With the addition of Wyeth last quarter, there's no doubt Pfizer (NYSE:PFE) is larger, but whether that bigger size translates into savings that boosts profits remains to be seen. We'll get our first look at how the integration is going when the pharmaceutical giant reports earnings on the other side of the sun rise.

What analysts say:

  • Buy, sell, or waffle? Buys outnumber holds by more than 2-to-1. Fourteen analysts have rated Pfizer a buy, while only six give it a look-elsewhere-for-high-returns hold.
  • Revenue. Average out the analysts' estimates to a nice round $16 billion. Don't get too excited about the 30% increase, though -- remember, there are 2.5 months of Wyeth's drug sales in there.
  • Earnings. Analysts are looking for $0.50 per share from Pfizer in the fourth quarter -- down from $0.65 a year ago. That would be on a non-GAAP basis; expect a massive charge for in-process R&D in connection with the Wyeth acquisition.

What management says:
CEO Jeff Kindler can certainly talk the talk. Long before the integration started, management was spouting off about how they weren't going to repeat previous failures that occurred when integrating Pharmacia and Warner-Lambert. At Goldman Sachs' CEOs Unscripted conference last month, Kindler continued the efficiency rhetoric: "If I see a committee I blow it up. I'm on a search and destroy mission."

But talk is cheap, and investors will need to see Pfizer walk the walk before they'll give Pfizer the boost Kindler is looking for. Shares have recovered all their post-merger-announcement loss, but Pfizer still trails the S&P500 by 20 percentage points since the announcement was made about a year ago.

What management does:
Before the integration, Pfizer was doing a really good job at getting more efficient. Cost-cutting helped boost gross and operating margins. Net margins didn't quite feel the same boost, partly because of increasing interest payments as Pfizer borrowed money to pay for the acquisition.

Margins

June 2008

Sept 2008

Dec 2008

March 2009

June 2009

Sept 2009

Gross

83.7%

83.3%

85.1%

85.9%

86.3%

86.6%

Operating

31.1%

31.2%

34.8%

35.8%

36.7%

37.4%

Net

18.5%

21.6%

16.8%

17%

16.3%

17.8%

FCF/Revenue

30.2%

28.8%

34.2%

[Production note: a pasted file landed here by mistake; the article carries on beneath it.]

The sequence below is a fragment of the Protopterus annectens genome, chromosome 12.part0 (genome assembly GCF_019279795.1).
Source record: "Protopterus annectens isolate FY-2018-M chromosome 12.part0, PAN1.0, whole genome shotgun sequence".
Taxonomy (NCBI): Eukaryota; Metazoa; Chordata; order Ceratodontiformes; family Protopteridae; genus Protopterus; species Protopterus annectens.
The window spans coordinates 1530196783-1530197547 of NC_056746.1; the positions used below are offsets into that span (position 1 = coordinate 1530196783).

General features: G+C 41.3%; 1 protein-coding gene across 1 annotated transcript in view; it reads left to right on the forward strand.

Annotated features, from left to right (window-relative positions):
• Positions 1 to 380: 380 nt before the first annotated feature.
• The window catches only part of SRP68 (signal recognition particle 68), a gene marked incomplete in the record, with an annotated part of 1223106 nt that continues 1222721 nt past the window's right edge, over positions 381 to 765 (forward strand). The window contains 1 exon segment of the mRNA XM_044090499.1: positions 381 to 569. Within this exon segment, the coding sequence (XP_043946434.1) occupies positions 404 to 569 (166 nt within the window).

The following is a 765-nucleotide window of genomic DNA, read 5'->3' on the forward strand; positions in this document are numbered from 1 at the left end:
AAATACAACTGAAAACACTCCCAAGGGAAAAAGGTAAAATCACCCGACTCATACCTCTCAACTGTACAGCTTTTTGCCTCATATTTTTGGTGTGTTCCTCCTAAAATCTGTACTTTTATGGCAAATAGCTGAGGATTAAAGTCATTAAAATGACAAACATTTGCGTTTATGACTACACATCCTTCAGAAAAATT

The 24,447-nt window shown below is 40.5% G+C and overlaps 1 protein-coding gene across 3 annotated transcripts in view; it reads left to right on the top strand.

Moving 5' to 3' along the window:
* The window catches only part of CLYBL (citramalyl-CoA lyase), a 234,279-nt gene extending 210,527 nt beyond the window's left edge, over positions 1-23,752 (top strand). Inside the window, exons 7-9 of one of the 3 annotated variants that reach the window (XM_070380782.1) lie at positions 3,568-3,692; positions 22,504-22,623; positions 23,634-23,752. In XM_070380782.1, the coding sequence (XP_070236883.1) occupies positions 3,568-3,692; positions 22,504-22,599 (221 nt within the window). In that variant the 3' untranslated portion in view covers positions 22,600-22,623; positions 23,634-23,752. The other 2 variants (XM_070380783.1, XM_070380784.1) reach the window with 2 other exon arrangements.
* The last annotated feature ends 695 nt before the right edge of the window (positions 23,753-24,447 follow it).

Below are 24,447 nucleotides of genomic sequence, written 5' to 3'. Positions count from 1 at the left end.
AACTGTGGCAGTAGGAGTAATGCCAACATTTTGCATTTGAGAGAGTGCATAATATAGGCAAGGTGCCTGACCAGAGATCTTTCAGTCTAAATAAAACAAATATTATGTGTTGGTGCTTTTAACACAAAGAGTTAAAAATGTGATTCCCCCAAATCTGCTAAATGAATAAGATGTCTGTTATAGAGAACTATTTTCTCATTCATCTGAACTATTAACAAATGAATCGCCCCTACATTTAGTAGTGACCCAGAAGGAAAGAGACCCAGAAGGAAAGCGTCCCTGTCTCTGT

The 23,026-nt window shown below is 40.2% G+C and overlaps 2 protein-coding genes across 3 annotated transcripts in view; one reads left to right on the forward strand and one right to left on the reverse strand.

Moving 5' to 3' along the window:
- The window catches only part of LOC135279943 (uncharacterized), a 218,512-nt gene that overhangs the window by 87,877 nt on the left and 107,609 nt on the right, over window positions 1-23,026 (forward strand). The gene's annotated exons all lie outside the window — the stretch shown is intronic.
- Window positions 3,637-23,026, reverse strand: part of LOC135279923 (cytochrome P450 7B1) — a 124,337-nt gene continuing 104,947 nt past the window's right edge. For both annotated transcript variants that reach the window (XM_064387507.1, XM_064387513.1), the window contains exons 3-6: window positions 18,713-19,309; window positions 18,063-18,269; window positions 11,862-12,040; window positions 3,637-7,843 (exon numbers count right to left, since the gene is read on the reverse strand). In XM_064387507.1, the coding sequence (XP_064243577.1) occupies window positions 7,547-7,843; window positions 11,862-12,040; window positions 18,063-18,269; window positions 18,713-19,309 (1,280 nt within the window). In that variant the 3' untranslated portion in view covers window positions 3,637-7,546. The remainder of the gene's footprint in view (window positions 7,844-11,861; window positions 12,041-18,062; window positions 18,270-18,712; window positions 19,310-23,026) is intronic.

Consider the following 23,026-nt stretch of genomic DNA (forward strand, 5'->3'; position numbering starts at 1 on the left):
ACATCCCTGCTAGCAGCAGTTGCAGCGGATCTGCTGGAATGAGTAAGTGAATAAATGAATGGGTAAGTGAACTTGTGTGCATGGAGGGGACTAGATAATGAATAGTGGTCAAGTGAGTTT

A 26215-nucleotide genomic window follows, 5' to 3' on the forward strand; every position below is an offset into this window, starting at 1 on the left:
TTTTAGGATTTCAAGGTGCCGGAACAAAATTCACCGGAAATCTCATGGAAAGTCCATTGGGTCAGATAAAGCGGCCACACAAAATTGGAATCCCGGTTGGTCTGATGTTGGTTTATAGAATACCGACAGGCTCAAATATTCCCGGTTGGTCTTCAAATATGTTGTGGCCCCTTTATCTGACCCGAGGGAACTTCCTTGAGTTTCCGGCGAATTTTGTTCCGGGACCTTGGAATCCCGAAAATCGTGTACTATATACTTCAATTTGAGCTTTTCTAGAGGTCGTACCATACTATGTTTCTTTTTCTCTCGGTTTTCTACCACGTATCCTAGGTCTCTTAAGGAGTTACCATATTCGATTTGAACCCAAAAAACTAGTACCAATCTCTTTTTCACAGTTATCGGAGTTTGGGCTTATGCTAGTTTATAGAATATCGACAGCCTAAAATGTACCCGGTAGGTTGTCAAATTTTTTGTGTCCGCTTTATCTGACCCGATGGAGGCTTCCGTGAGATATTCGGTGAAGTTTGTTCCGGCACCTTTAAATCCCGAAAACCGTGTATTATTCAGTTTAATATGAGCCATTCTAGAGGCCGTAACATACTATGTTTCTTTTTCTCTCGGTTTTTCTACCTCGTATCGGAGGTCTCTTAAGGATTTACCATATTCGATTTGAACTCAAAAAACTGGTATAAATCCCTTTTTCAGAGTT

35.2%

35.2%

36.1%

Unfortunately, those increases in efficiency have been necessary because revenue was headed in the wrong direction for all of last year. A lot of that has to do with Lipitor, which saw sales drop by 11% during the first three quarters of the year as it competed with AstraZeneca's (NYSE:AZN) Crestor and generic versions of Merck's (NYSE:MRK) Zocor. Of course, that's nothing compared to the massive drop expected once Lipitor starts seeing its own generic competition late next year.

Y-O-Y Growth

June 2008

Sept 2008

Dec 2008

March 2009

June 2009

Sept 2009

Revenue

0.8%

1.4%

(0.3%)

(1%)

(5.5%)

(6.1%)

All data courtesy of Capital IQ, a division of Standard & Poor's. Data reflects trailing-12-month performance for the quarters ended in the named months.

One Fool says:
Large mergers have a history of failing to deliver for shareholders -- Pfizer isn't the only culprit. Is that a reason not to invest? Maybe not, but it's certainly a risk that investors should be aware of. If you're putting your money in the hands of this management team, you'd better have confidence that it'll be able to execute on its this-time-it's-different plan.

It's hard to develop a large pipeline internally. I get that. But I'd much rather see management seek out smaller deal, as GlaxoSmithKline (NYSE:GSK), Johnson & Johnson (NYSE:JNJ), and Abbott Labs (NYSE:ABT) have done. Large mergers, like those that Pfizer and Merck did last year, may not be the best way for drug companies to spend their hard-earned cash.

Nick Kapur takes a look at one stock that management killed. 

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Fool contributor Brian Orelli, Ph.D., doesn't own shares of any company mentioned in this article. Johnson & Johnson is a selection of the Income Investor newsletter service. The Fool owns shares of Glaxo and has a disclosure policy.